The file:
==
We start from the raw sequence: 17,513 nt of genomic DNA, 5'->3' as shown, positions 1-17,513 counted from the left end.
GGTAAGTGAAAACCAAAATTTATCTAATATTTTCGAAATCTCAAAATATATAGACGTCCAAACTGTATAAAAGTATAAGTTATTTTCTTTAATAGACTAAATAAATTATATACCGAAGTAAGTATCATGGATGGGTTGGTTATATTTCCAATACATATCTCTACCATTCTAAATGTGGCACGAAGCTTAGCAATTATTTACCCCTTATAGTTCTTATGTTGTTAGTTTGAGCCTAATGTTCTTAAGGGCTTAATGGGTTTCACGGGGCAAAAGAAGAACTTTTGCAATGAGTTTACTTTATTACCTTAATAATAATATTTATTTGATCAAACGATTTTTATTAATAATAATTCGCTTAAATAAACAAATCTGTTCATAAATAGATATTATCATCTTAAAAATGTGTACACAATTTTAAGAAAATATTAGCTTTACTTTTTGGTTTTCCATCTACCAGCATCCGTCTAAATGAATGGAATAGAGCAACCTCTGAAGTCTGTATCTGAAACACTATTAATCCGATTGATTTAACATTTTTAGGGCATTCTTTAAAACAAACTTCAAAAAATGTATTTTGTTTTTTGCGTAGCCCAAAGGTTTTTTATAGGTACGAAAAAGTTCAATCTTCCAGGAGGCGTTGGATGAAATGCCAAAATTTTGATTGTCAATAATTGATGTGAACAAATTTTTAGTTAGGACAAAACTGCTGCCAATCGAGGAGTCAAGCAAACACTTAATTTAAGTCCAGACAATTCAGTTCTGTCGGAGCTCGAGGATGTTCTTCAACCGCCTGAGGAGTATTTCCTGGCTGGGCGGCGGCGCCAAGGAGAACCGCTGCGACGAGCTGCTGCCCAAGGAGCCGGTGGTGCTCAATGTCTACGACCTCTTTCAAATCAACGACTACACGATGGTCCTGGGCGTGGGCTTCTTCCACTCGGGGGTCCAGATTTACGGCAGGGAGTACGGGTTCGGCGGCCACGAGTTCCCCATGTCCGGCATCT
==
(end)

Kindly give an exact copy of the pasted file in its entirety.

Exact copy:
We start from the raw sequence: 17,513 nt of genomic DNA, 5'->3' as shown, positions 1-17,513 counted from the left end.
GGTAAGTGAAAACCAAAATTTATCTAATATTTTCGAAATCTCAAAATATATAGACGTCCAAACTGTATAAAAGTATAAGTTATTTTCTTTAATAGACTAAATAAATTATATACCGAAGTAAGTATCATGGATGGGTTGGTTATATTTCCAATACATATCTCTACCATTCTAAATGTGGCACGAAGCTTAGCAATTATTTACCCCTTATAGTTCTTATGTTGTTAGTTTGAGCCTAATGTTCTTAAGGGCTTAATGGGTTTCACGGGGCAAAAGAAGAACTTTTGCAATGAGTTTACTTTATTACCTTAATAATAATATTTATTTGATCAAACGATTTTTATTAATAATAATTCGCTTAAATAAACAAATCTGTTCATAAATAGATATTATCATCTTAAAAATGTGTACACAATTTTAAGAAAATATTAGCTTTACTTTTTGGTTTTCCATCTACCAGCATCCGTCTAAATGAATGGAATAGAGCAACCTCTGAAGTCTGTATCTGAAACACTATTAATCCGATTGATTTAACATTTTTAGGGCATTCTTTAAAACAAACTTCAAAAAATGTATTTTGTTTTTTGCGTAGCCCAAAGGTTTTTTATAGGTACGAAAAAGTTCAATCTTCCAGGAGGCGTTGGATGAAATGCCAAAATTTTGATTGTCAATAATTGATGTGAACAAATTTTTAGTTAGGACAAAACTGCTGCCAATCGAGGAGTCAAGCAAACACTTAATTTAAGTCCAGACAATTCAGTTCTGTCGGAGCTCGAGGATGTTCTTCAACCGCCTGAGGAGTATTTCCTGGCTGGGCGGCGGCGCCAAGGAGAACCGCTGCGACGAGCTGCTGCCCAAGGAGCCGGTGGTGCTCAATGTCTACGACCTCTTTCAAATCAACGACTACACGATGGTCCTGGGCGTGGGCTTCTTCCACTCGGGGGTCCAGATTTACGGCAGGGAGTACGGGTTCGGCGGCCACGAGTTCCCCATGTCCGGCATCT